It has been a mystery to me how some people know at an early age exactly what they want to do as a profession and then actually follow through with their goal. As a child, I dreamt of being the captain of the Starship Enterprise. Back then, I had no concerns about the impracticalities of my ambition.
The closest I came to taking the ultimate seat of command — Captain Kirk’s chair — was during a visit to the Kennedy Space Center where it, and other Star Trek memorabilia, was on display.
A far cry from space travel, I spent the bulk of my career working in financial services both in human resources roles and in leadership positions within two of Canada’s largest insurance companies. In some ways it felt like I was charting a course for unknown territories, but it didn’t feel like my final frontier. For me, it was my quest as a life-long learner that led me to become a professional certified coach, business consultant, and a graduate student in the field of counselling psychology.
While some people find their ideal career path early in life, others meander from job to job never believing the fit is quite right. It can feel like wearing a pair of shoes that are just a little too small. They look great, but aren’t comfortable to walk in for long.
If this describes you, I want you to know that you’re in some pretty fabulous company. From Aristotle to Mozart and J.K Rowling, some of the greatest and most creative minds bounced from role to role feeling unsure, depressed, and like a failure before reaching their unique potential.
Kevin Evers wrote a brilliant article for the May-June 2019 issue of the Harvard Business Review called The Art of Blooming Late. Evers reminds us that it is never too late to become yourself and that as we mature, we gain wisdom. I happen to believe this comes from trial and error and that self-fulfillment, as per Maslow’s hierarchy of needs, just takes time.
The good news is that through small daily habits, a focus on self awareness, and by seeking input from people you trust and respect, you’ll find clearer ways to chart your course for a professional adventure that aligns with your strengths and unique talents.
Comparison is the root of suffering. For you to find your unmistakable self, it is going to take time, effort, and a willingness to dig deep. It is a process worthy of your attention and energy.
If you’re feeling stuck in a career that doesn’t fit you, don’t let uncertainty hold you back. Take some baby steps forward and consider these ideas.
Describe your ideal day. This is an exercise that seems quite easy on the surface, but one that when you give yourself permission to really think about what your perfect day could hold, it may prove a little more difficult to imagine.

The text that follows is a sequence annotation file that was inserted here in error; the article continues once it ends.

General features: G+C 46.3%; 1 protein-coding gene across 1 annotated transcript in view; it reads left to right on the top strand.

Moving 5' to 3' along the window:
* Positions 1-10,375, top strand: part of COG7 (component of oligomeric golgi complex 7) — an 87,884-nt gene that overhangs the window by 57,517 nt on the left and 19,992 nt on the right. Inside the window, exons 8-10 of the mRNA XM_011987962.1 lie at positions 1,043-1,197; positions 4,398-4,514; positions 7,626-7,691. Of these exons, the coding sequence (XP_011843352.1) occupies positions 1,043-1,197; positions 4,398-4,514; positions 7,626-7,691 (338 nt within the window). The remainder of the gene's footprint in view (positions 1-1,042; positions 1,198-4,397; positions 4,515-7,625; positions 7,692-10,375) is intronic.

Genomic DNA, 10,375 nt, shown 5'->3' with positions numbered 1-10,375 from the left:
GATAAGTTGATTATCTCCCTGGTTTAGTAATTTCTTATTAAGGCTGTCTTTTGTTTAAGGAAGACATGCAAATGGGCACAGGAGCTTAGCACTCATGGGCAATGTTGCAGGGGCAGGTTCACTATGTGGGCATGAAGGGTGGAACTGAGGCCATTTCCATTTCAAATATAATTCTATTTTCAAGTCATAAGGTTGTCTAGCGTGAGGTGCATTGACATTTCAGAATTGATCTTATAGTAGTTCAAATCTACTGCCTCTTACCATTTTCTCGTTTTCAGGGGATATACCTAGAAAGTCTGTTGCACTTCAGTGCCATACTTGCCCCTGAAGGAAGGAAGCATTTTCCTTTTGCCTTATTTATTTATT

Why is this a challenge?
My experience has shown that people get caught up in the obstacles and reasons they can’t have their ideal life and so they don’t focus on the specifics of what it actually would be like. Check out this Huffington Post article called The Life Transforming Magic of the Perfect Day Exercise or Barbara Sher’s Perfect Day Exercise.
Spend a few hours outlining and then fine-tuning exactly how you’d like to spend your ideal day. This exercise will provide some powerful insights. Revisit it until you can start to see paths to make aspects of your perfect day a reality. It is a process that can reveal ways to become more innovative and creative about your life.
Complete a self assessment. Being more self aware is a way to become more conscious of your attributes, behaviours, tendencies and preferences. Many assessments are online and free. If you need help figuring out which one is right for you, email me at email@example.com. As an advanced assessment practitioner, I’ll be able to provide you with some helpful options to consider.
Find a mentor or a coach. Think about the values and traits you admire in your personal or professional community. Then, seek the support and input of someone who is impartial and will keep your conversation in confidence. Have a few keys questions prepared before you meet to ensure you’re making the best use of time for both of you.
Commit with purpose and intentionality. As we say in German “Ich werde” or “I will”. Even if it is the smallest step forward, take action, “beweg dich” and get going!